afh staff opinion Archives - Athletes for Hope

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A Note from Jason Belinkie, AFH CEO

A Note from Jason Belinkie, AFH CEO

This note was originally shared in the December edition of AFH’s Pass the Passion newsletter. Not subscribed? Sign up here.

One Word to Describe 2022: Gratitude

It is hard to believe that 2022 is coming to a close and the 16th year of Athletes for Hope is now behind us. As I reflect on these milestones, I keep coming back to one word: gratitude.

Our athletes are the heartbeat of Athletes for Hope, and we are a stronger organization today than ever before because of them. A vision that once began with 12 Founding Athletes has now grown to a network of thousands of professional, Olympic, Paralympic and collegiate athletes across nearly every sport who dedicate themselves each day to help those in need around the world. It is their selflessness and willingness to give back that makes what we do possible.

We also wouldn’t be where we are without our best-in-class partners such as Deloitte, Clorox, ESPN, Under Armour, WETA, Arizona Community Foundation, the Gordon and Llura Gund 1993 Foundation, the Pennington Family Foundation and countless others. Their support, along with the many community leaders and nonprofit organizations who have joined forces with us, allows us to educate, connect and empower athletes to make a difference in their communities.

I am also incredibly grateful for our staff, Board of Directors and Advisory Board whose commitment to Athletes for Hope has afforded us the opportunity to make a global impact and helps us in our continued growth. To be able to bookend the year with the promotion of two long-time staff members to C-suite positions, Chris Wyttenbach in January 2022 and Suzanne Potts just a few weeks ago, is something that we celebrate and reinforces our organization’s growth mindset.

Lastly, those who have supported me during my first year as CEO have my endless gratitude. To my family, friends and mentors, I appreciate the support, guidance and belief in the future of this organization more than you know.

On behalf of all of us at Athletes for Hope, we offer our gratitude, best wishes and happiness to you and your families. Be on the lookout for our 2022 Annual Report coming in January for a full picture of what we accomplished this past year. Together, we have achieved so much, but our work is far from done.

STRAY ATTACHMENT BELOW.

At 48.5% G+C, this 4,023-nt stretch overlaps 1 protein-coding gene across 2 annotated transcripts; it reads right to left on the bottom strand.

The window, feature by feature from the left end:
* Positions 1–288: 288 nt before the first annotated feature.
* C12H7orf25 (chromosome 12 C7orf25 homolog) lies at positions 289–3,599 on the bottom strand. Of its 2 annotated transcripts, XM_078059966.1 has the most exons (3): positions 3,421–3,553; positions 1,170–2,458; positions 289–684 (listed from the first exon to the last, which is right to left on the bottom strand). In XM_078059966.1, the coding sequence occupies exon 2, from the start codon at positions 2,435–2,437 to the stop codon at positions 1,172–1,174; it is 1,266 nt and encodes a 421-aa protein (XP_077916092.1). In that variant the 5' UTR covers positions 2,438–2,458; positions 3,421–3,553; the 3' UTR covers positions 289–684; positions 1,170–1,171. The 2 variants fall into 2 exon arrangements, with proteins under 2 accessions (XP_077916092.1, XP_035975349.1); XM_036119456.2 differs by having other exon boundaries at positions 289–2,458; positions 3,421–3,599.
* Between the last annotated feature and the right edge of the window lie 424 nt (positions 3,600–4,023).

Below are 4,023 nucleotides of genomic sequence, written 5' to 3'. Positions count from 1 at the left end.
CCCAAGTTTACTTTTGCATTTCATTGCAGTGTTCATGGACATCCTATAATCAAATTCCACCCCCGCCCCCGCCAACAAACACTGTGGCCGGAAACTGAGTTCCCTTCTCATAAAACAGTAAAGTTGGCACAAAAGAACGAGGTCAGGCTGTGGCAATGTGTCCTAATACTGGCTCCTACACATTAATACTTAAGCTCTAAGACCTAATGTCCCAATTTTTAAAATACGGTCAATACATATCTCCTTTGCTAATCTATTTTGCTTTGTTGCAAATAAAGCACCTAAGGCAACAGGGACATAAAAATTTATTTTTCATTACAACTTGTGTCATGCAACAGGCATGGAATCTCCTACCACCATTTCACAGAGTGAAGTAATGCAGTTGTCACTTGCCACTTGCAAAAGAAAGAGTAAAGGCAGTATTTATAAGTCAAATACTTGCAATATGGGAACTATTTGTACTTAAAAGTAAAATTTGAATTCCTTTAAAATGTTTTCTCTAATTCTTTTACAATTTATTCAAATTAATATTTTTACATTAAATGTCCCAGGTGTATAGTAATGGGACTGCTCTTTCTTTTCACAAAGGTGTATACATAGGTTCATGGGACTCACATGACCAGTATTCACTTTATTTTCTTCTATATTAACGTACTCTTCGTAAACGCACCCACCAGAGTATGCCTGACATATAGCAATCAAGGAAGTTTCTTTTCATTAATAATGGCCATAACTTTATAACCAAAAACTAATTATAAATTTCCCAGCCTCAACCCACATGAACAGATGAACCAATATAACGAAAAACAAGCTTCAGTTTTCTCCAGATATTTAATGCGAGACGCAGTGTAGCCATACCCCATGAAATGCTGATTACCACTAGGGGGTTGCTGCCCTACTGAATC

Here’s to 2023 and beyond!

Jason Belinkie's written signature.

Jason Belinke

Athletes for Hope CEO

AFH Newsroom

Athletes Making Their Voices Heard in a Time of Crisis

by Chris Wyttenbach, AFH Chief Program Officer

What do you stand for? Taking action by standing up for what you believe takes courage. Everyday we have countless opportunities to align one’s beliefs with one’s actions. “I watch what I do, to see what I believe” sounds easy, but it’s not always that straightforward. In some cases unknown consequences lie for those who try to do what’s right. These individuals inspire some, it can challenge others and such actions may come with risk. 

As the war in Ukraine rages on, there have been countless stories of duty, courage, and sacrifice. We pay special attention to the athletes who are standing up for what they believe to be right. Perhaps that’s simply part of an athlete’s DNA? Athletes aren’t deterred by the challenging path before them. They consistently have to choose the hard path to succeed. So  when it’s time to align one’s beliefs with one’s actions, they do it. 

Athletes from around the world decided to stand up for what they thought was right, and use their platform to make their voices heard. The Poland, Czech, and Swedish national soccer teams refused to play Russia in the World Cup qualifiers. These qualifiers are crucial to making the World Cup, but they risked their soccer dreams to condemn the war. The governing body responded by offering to play the game at a neutral team name under a different name, but that wasn’t enough for these teams. They refused to play, and forced FIFA to expel Russia from the 2022 World Cup in Qatar.  

Star player Robert Lewandowski had this to say, “It’s the right decision. I can’t imagine playing a match with the Russian National Team in a situation when armed aggression in Ukraine continues. Russian footballers and fans are not responsible for this, but we can’t pretend that nothing is happening.”